May 8 2015
May 8 2015
A respected American professor and IT expert will help spearhead a world-leading computer department’s new research strategy.
Dan Farkas from Pace University in New York has joined the Wrexham-based institution as a Visiting Professor.
Specialising in environmental science, telecommunications, network security and internet technology, he is also chairman of the Westchester University’s Information Systems Department.
His appointment was welcomed by Computing lecturer Dr Rich Picking.
“We are delighted to announce that Professor Dan Farkas has joined the University,” said Dr Picking, a Reader in Human-Computer Interaction.
“Professor Farkas has developed a close relationship with Glyndŵr University over the past 10 years as a key member of the International Conference on Internet Technologies and Applications (ITA) programme committee and as a regular contributor in the form of publications, workshops, tutorials and event organising.
“He will be now be involved in the University's research and development strategy for Computing and will help with joint research bids, as well as providing support in developing into new areas (both geographically and academically) and joining the CARDS (Creative and Applied Research for the Digital Society) research centre on its postgraduate student supervision team.”
Professor Farkas has been involved in computing, technology and education for the past 25 years.
His early experience was as a systems programmer on IBM mainframe computers in the financial industry gaining expertise in a spectrum of operating environments, before devoting his energy to smaller systems, becoming involved with the automation of foreign exchange operations and trading.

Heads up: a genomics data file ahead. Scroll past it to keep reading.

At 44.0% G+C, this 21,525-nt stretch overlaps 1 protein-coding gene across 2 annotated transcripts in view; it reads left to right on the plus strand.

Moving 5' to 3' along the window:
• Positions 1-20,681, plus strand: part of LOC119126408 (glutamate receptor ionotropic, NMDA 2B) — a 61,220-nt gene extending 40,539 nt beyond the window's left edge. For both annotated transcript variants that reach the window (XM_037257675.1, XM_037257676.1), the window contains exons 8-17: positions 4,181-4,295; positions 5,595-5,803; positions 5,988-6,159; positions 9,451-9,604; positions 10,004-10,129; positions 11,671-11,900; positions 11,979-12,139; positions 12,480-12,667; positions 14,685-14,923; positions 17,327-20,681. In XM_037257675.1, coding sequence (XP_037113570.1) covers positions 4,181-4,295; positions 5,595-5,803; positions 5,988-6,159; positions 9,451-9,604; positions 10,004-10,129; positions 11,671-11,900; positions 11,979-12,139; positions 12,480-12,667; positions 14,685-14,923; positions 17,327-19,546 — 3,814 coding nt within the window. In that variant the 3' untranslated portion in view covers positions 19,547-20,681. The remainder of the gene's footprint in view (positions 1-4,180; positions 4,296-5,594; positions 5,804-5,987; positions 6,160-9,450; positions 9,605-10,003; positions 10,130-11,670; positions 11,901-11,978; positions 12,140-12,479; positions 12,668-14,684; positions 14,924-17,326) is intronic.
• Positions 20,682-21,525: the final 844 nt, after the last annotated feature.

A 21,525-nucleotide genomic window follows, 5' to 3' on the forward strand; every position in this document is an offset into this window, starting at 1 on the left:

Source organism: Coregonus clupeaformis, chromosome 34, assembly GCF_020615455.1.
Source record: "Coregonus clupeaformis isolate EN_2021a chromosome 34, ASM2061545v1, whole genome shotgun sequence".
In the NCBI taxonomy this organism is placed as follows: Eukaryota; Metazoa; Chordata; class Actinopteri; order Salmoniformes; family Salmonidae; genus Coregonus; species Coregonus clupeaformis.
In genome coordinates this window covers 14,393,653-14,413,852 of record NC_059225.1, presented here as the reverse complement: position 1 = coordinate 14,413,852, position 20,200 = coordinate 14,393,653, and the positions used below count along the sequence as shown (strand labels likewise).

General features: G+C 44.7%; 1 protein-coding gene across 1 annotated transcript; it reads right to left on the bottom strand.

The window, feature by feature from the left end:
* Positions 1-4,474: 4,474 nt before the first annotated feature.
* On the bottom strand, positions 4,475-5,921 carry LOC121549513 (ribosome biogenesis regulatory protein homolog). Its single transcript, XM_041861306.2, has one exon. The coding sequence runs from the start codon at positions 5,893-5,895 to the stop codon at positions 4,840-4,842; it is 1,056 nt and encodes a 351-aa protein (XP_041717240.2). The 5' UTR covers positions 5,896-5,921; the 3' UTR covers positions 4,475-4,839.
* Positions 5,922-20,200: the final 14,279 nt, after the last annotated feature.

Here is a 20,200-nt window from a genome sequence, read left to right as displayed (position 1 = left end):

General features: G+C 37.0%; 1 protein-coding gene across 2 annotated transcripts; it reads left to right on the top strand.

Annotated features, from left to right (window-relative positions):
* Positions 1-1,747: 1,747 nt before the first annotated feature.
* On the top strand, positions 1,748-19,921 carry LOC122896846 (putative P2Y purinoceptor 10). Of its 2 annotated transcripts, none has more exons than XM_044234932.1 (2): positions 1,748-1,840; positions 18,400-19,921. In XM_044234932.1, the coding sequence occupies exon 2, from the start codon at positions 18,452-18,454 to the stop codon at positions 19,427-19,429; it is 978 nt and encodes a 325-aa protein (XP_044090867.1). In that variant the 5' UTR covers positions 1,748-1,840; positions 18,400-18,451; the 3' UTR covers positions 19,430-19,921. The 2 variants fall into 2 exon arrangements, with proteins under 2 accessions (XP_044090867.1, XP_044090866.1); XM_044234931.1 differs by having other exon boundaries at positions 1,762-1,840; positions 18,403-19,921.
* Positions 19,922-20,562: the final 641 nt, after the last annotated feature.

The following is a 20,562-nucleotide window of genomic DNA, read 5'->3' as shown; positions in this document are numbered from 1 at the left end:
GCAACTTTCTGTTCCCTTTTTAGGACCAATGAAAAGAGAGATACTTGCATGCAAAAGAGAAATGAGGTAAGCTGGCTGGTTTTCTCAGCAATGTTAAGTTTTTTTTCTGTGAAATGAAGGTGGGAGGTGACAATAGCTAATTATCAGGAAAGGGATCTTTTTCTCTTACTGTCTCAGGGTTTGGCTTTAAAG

Later, as a consultant, he was part of the original team which developed the technology plan for a new Chemical Bank in Delaware.
“It is a great pleasure to be honoured as a Visiting Professor of Computing at Glyndŵr University,” said Professor Farkas.
“In particular, my interests in computer networking and interdisciplinary spatial analytics will greatly benefit from this new relationship.
“Having worked with faculty and staff on the ITA conferences over the years I’m looking forward to further collaboration in the areas of computing research, curriculum and other projects.”
Glyndŵr University recently reported how Vic Grout, Professor of Computing Futures, was recognised for his work in raising the standard of computer science in Welsh high schools.
Professor Grout has been preparing teachers and pupils across the region for the imminent radical revamp of the GCSE IT curriculum, and set up a pioneering hub for the Computing at School (CAS) organisation in North Wales.
He was awarded a certificate of recognition by the British Computer Society, and said: “It was an honour to be recognised by CAS and we will continue to work hard to bring students in North Wales up to speed with technological advances in IT, so that they stay ahead of the rest of the UK.”